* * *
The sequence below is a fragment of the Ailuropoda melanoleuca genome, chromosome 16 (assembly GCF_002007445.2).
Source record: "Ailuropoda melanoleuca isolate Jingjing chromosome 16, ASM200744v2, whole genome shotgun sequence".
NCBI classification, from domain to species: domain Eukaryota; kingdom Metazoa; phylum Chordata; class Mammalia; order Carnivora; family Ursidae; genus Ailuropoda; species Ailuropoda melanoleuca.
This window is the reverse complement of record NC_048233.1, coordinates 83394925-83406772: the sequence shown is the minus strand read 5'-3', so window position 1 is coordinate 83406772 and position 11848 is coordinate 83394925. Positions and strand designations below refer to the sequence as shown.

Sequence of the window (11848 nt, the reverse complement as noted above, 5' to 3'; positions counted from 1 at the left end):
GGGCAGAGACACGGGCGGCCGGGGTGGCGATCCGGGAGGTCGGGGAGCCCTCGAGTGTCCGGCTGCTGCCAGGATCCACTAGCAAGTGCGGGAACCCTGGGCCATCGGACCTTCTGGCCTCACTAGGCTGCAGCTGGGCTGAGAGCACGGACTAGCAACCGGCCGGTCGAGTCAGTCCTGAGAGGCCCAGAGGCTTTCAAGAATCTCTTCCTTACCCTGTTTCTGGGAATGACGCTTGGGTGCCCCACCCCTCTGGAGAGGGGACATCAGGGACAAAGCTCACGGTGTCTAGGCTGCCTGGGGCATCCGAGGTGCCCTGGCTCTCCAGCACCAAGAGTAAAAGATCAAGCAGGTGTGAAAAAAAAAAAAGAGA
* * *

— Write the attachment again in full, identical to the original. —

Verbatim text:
The sequence below is a fragment of the Ailuropoda melanoleuca genome, chromosome 16 (assembly GCF_002007445.2).
Source record: "Ailuropoda melanoleuca isolate Jingjing chromosome 16, ASM200744v2, whole genome shotgun sequence".
NCBI classification, from domain to species: domain Eukaryota; kingdom Metazoa; phylum Chordata; class Mammalia; order Carnivora; family Ursidae; genus Ailuropoda; species Ailuropoda melanoleuca.
This window is the reverse complement of record NC_048233.1, coordinates 83394925-83406772: the sequence shown is the minus strand read 5'-3', so window position 1 is coordinate 83406772 and position 11848 is coordinate 83394925. Positions and strand designations below refer to the sequence as shown.

Sequence of the window (11848 nt, the reverse complement as noted above, 5' to 3'; positions counted from 1 at the left end):
GGGCAGAGACACGGGCGGCCGGGGTGGCGATCCGGGAGGTCGGGGAGCCCTCGAGTGTCCGGCTGCTGCCAGGATCCACTAGCAAGTGCGGGAACCCTGGGCCATCGGACCTTCTGGCCTCACTAGGCTGCAGCTGGGCTGAGAGCACGGACTAGCAACCGGCCGGTCGAGTCAGTCCTGAGAGGCCCAGAGGCTTTCAAGAATCTCTTCCTTACCCTGTTTCTGGGAATGACGCTTGGGTGCCCCACCCCTCTGGAGAGGGGACATCAGGGACAAAGCTCACGGTGTCTAGGCTGCCTGGGGCATCCGAGGTGCCCTGGCTCTCCAGCACCAAGAGTAAAAGATCAAGCAGGTGTGAAAAAAAAAAAAGAGA